East Karelia 1930 proposal (red),
Vinnland (musical group) (white)

A Reformist (Evangelist?) Church in Croatia


Småland (white)

White Yellow Red Blue Green Black

**Note: Saarland (1947-1956) is a white Scandinavian cross on a bi-colour base, blue in the hoist, red in the fly.

I recently received the INFO bulletin of the "Vlaggen Dokumentatie Centrum Nederland" (Flad Documentation Center of the Netherlands). It lists a number of flags using the nordic cross design. Derk (Derkwillem Visser, Jr.; the editor) states that they come from "Under Nordisk Flagg" (Under the Northern Flags) by Per Andersson.

William M. Grimes-Wyatt, 6 March 1996

Corrections and additions by Jan Oskar Engene, Zeljko Heimer and Pascal Vagnat.

Two other books may be of interest:

  • Per Andersson: Under nordisk flagg, Mjolby: Drakings bokforlag, 1994
  • Per Andersson: Nordiska korsflaggor, Mjolby: Bokforlaget Draking, 1992

Both books are in Swedish. The latter one is more concentrated on flags than the former. One problem with these works is that there are no references, so we are often not told when and where the flags surfaced. I am sceptical towards the existence of some of them. Probably, quite a few of the designs are merely proposals. The lack of references and documentation in the booklets mentioned, made it difficult to decide the status of some of the flags.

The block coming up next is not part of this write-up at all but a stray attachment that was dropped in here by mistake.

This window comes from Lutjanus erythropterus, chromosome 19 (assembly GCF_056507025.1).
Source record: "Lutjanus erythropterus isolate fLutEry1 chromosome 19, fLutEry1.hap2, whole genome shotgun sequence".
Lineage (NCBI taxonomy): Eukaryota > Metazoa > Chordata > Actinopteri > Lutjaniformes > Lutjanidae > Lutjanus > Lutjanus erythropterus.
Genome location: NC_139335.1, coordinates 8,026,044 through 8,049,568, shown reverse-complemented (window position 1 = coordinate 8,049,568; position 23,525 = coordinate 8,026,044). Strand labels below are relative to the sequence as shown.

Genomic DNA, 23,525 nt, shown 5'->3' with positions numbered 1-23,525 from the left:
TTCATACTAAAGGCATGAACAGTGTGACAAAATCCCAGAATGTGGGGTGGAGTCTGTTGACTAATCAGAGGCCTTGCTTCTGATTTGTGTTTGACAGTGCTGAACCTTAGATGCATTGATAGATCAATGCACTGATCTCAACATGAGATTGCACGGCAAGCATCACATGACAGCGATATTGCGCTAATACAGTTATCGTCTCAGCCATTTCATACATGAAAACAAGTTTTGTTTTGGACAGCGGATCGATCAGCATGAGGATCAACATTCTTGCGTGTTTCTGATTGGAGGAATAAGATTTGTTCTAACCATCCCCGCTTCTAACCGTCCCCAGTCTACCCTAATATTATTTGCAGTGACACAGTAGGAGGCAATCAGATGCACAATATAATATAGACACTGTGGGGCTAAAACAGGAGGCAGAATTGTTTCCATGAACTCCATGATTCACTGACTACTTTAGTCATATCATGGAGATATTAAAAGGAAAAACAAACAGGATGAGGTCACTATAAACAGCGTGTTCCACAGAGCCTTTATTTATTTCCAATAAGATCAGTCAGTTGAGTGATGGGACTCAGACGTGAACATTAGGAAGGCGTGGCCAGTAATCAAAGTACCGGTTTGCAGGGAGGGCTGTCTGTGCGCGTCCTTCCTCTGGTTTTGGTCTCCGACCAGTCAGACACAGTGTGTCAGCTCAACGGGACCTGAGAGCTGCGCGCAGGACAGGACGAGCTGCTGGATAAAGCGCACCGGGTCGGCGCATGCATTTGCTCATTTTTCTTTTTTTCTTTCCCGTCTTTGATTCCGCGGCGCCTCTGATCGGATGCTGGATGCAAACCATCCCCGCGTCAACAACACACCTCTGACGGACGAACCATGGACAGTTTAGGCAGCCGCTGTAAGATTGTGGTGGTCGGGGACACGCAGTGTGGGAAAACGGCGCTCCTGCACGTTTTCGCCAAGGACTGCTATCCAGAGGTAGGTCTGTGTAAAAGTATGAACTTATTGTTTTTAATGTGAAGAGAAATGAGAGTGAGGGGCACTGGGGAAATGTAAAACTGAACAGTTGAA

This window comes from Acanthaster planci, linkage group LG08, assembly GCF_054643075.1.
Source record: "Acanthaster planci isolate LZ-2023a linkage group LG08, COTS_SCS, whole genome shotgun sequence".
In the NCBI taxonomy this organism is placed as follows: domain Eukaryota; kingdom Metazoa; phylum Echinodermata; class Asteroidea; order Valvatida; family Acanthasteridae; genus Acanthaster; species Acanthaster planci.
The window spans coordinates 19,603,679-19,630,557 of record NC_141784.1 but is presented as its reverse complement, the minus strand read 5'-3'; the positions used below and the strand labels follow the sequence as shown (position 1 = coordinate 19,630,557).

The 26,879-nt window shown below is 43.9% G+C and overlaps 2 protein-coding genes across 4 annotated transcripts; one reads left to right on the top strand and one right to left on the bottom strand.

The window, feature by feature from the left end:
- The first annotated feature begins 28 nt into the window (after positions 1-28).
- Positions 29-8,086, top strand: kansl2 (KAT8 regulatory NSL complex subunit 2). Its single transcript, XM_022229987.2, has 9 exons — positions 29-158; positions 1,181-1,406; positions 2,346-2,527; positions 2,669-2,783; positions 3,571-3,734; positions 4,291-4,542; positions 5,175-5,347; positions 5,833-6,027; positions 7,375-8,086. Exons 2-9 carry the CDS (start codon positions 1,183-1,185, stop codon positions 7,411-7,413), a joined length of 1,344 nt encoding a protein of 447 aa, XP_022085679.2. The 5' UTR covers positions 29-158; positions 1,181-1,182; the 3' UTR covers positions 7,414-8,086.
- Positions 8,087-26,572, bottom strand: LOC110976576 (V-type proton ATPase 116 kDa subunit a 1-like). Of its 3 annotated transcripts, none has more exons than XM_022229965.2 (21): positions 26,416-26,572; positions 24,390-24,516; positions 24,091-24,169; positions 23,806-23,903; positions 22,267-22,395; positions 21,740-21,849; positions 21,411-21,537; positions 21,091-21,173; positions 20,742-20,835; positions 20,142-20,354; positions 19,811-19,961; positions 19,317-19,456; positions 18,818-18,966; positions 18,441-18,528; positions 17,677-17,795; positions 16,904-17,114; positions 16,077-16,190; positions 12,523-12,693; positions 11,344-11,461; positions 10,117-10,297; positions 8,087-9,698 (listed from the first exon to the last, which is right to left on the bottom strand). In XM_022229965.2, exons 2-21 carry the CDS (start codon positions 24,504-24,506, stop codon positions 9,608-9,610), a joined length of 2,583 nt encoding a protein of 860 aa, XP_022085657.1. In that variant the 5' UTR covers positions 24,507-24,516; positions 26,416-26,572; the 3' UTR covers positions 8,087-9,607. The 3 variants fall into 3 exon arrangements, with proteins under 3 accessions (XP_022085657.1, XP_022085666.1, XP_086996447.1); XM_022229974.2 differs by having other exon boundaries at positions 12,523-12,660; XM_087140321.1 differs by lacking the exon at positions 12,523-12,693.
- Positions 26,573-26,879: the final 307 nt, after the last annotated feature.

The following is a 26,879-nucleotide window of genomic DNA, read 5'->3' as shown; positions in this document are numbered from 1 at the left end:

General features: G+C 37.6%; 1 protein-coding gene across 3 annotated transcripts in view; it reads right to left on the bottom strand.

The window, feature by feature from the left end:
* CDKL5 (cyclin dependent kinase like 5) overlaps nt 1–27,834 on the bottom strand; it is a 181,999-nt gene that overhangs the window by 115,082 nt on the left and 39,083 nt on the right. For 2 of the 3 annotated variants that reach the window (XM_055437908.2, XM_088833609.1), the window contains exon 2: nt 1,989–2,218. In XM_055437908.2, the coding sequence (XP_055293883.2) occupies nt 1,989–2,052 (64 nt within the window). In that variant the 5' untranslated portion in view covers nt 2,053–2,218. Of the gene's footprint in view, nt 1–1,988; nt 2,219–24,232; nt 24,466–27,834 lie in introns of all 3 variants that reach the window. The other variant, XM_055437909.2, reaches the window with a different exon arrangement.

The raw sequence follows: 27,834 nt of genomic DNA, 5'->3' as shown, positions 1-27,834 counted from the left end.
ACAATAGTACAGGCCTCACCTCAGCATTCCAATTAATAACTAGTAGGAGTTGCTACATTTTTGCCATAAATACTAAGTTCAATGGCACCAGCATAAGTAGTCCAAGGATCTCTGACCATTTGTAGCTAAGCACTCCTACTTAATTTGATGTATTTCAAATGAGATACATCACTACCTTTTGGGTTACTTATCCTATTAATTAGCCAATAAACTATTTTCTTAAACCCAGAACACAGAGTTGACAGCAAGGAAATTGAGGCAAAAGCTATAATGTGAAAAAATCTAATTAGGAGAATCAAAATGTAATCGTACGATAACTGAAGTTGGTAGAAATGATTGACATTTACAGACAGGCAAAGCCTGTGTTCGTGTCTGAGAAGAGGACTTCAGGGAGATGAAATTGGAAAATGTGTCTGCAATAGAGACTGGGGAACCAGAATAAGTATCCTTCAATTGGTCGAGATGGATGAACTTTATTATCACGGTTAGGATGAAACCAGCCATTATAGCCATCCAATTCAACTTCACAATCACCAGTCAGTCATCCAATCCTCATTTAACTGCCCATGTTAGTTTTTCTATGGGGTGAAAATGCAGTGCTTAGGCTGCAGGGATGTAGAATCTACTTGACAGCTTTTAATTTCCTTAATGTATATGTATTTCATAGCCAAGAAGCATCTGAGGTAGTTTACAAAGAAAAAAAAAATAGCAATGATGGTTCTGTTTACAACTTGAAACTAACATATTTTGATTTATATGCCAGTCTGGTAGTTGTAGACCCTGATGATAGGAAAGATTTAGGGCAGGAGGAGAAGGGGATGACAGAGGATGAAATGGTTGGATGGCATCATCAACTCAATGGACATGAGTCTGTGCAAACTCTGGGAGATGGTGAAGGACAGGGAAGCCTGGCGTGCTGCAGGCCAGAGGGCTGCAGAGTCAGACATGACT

Jan Oskar Engene, 7 March 1996

What defines a Scandinavian Cross?

A Scandinavian cross would by most vexillologists be defined as a straight-armed cross on a flag which goes out to the ends of the flag and which have the centre of the cross set closer to the hoist than to the fly.
Elias Grandqvist, 13 April 2001

The term Scandinavian cross is used to describe a 'hoist-ward off-set straight-armed orthogonal cross throughout' when this is appropriate, that is, when there is indeed a connection to Scandinavia, and not to do so otherwise.  Some vexillologists would insist that the connection to Scandinavia is essential, others don't.
Peter Hans van den Muijzenberg, 4 July 2001

How many Scandinavian Cross flags are there?

I don't know if you can say for sure, exactly how many flags with Scandinavian crosses there are. It depends a bit on what flag you want to consider. Some flags with Scandinavian crosses are unofficial, private initiatives for some geographical areas, others are merely proposals which might never really have been in use.

There are 5 countries in the world today which have flags with Scandinavian crosses as their official national flags. All of them also have Scandinavian crosses in their state and/or their war flags. Would the later special flags count as flags on their own when counting the flags with Scandinavian crosses?
Elias Grandqvist, 13 April 2001



There's a book about flags with this types of crosses, "Nordiska Korsflaggor", written by Per Andersson (1992). This book is known to not be very specific about sources, so some people regard many of the flags described in it as rather dubious.

Elias Grandqvist, 13 April 2001

Related pages

See also